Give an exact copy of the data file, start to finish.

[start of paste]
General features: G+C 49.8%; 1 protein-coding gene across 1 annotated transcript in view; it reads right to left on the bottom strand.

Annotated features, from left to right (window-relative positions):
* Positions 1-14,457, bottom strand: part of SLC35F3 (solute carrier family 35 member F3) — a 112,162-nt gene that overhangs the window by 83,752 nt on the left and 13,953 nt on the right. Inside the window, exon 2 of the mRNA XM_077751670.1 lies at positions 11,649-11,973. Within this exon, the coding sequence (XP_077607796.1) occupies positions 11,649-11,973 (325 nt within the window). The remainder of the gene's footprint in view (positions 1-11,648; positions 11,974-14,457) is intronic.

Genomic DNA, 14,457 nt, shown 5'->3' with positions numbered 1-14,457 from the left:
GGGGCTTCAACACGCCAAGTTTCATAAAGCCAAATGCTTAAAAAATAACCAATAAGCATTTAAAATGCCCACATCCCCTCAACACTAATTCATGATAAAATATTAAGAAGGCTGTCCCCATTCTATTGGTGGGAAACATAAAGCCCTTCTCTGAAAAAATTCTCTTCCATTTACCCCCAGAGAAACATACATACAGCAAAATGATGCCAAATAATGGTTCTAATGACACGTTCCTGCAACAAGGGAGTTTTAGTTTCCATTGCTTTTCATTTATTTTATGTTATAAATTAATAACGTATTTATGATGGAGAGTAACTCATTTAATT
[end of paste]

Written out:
General features: G+C 49.8%; 1 protein-coding gene across 1 annotated transcript in view; it reads right to left on the bottom strand.

Annotated features, from left to right (window-relative positions):
* Positions 1-14,457, bottom strand: part of SLC35F3 (solute carrier family 35 member F3) — a 112,162-nt gene that overhangs the window by 83,752 nt on the left and 13,953 nt on the right. Inside the window, exon 2 of the mRNA XM_077751670.1 lies at positions 11,649-11,973. Within this exon, the coding sequence (XP_077607796.1) occupies positions 11,649-11,973 (325 nt within the window). The remainder of the gene's footprint in view (positions 1-11,648; positions 11,974-14,457) is intronic.

Genomic DNA, 14,457 nt, shown 5'->3' with positions numbered 1-14,457 from the left:
GGGGCTTCAACACGCCAAGTTTCATAAAGCCAAATGCTTAAAAAATAACCAATAAGCATTTAAAATGCCCACATCCCCTCAACACTAATTCATGATAAAATATTAAGAAGGCTGTCCCCATTCTATTGGTGGGAAACATAAAGCCCTTCTCTGAAAAAATTCTCTTCCATTTACCCCCAGAGAAACATACATACAGCAAAATGATGCCAAATAATGGTTCTAATGACACGTTCCTGCAACAAGGGAGTTTTAGTTTCCATTGCTTTTCATTTATTTTATGTTATAAATTAATAACGTATTTATGATGGAGAGTAACTCATTTAATT